Designing for Disaster — an exhibition that opened this past May — is, by far, the most challenging exhibition I have organized in my 18 years at the National Building Museum. The exhibition’s premise: That we can prevent, reduce the impact of, and better prepare for natural disasters before they occur is not controversial; it is empowering. But, it is predicated on the fact that we have miscalculated, unintentionally contributed to, or simply ignored certain risks in the past — and will continue to do so.
The vision of the exhibition’s New York based-designers, C&G Partners, was unwavering: Each of the primary galleries (earth, air, fire, and water) should impart a sense of peril to help keep the tension and the stakes high. The exposed stud walls in the fire gallery, for example, are scorched black, and when the exhibition debuted, you could detect a faint, burnt odor.
So how did we keep the focus on the positive? By presenting dozens of successful, domestic case studies — new and old — that show how individuals, nonprofits, private entities, communities, and federal agencies are addressing threats from all types of natural hazards (i.e., earthquakes, tornadoes, hurricanes, wildfires, flooding, storm surge, and sea level rise). And just as the design of each gallery evokes a specific hazard, it also points the way to various mitigation strategies and solutions. The water gallery was particularly tricky — but one of the inspirations for its design was AECOM’s work in Blackpool, United Kingdom, where a reimagined promenade was integrated with coastal defenses. The Blackpool project celebrates the water’s edge and Designing for Disaster also suggests this approach.
Designed to break the cycle of disaster, rather than repeat it, hazard mitigation can not only help save lives, protect property, and reduce losses, it can also help individuals, communities, and regions recover more quickly after a disaster. Mitigation, however, is more demanding than simply rebuilding, it requires rethinking. And after a disaster, it sometimes runs counter to a community’s desire to quickly return to normal.
Not surprisingly, cities that have suffered repeated losses have led the way when it comes to adopting new strategies. For example, Florida's Miami-Dade County was the first to require windborne debris impact protection; San Francisco is the only city to mandate seismic retrofits for soft or "weak" story structures; Tulsa, Oklahoma, adopted comprehensive floodplain and stormwater management; and Davenport, Iowa, has more recently created multi-functional landscapes designed to slow and absorb floodwaters. I found no better advocates for mitigation than the individuals and communities that have suffered through a disaster — only they know how truly devastating these events can be, especially emotionally and economically. And they are eager to share their hard-fought victories.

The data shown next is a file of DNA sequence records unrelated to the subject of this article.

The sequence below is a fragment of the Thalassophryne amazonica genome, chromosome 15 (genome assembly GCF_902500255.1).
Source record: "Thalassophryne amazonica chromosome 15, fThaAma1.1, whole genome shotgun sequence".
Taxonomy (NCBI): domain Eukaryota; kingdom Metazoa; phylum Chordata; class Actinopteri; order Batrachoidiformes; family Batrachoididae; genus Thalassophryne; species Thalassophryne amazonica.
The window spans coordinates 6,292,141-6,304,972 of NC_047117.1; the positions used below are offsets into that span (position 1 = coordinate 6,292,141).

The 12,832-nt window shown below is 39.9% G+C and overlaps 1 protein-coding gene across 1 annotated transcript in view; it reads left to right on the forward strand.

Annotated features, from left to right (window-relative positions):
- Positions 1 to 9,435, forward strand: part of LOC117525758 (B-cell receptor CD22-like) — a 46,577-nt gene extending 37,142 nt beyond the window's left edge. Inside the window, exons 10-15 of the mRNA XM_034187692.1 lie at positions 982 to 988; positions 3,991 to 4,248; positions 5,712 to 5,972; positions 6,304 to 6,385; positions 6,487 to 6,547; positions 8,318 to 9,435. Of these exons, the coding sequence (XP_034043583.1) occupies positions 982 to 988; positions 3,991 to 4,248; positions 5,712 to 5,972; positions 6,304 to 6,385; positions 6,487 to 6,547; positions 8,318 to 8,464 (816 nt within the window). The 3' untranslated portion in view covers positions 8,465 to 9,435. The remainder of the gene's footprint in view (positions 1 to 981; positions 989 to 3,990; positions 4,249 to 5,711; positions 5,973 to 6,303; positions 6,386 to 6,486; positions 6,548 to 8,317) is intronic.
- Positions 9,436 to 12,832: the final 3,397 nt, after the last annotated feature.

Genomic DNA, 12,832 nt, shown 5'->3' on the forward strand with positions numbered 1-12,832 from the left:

The exhibition’s case studies are punctuated by a series of expert spotlight videos, featuring five outstanding professionals directly engaged in mitigation: Structural Engineer Dr. H. Kit Miyamoto; Meteorologist Dr. Richard Knabb; Research Physical Scientist Jack D. Cohen; Architect David Waggonner; and Landscape Architect Kate Orff. Hearing from professionals is appealing to our general audiences as well as professionals in the field — and can be especially eye-opening for young adults. Although not an explicit goal of the exhibition, or the museum, the exhibition team did consciously seek to highlight different career paths and opportunities in the growing fields of emergency management and mitigation.
To help educate and keep visitors engaged in this challenging subject, we developed a series of iPad-based quizzes and included some fun, hands-on interactives — the most popular is modeled on the International Hurricane Research Center’s Wall of Wind at Florida International University (as pictured in the main image).
In some ways, however, I think the most powerful and effective tool to drive home both the seriousness of the subject, and the power of individual action, is the exploded emergency preparedness kit, and “go bag” we showcase in the concluding gallery.
Having emergency supplies readily available is one of the easiest, and most-meaningful ways you can reduce the impact of a natural disaster on you and your family — especially if emergency responders are not able to reach you right away. Once you take this simple step, and actively invest in reducing your risk, you are far more likely to take further mitigating actions.
Chrysanthe B. Broikos is an architectural historian and curator at the National Building Museum in Washington, D.C. She also teaches a curatorial practice course for Georgetown University’s graduate Art and Museum Studies program. Designing for Disaster is on view at the museum through August 2, 2015.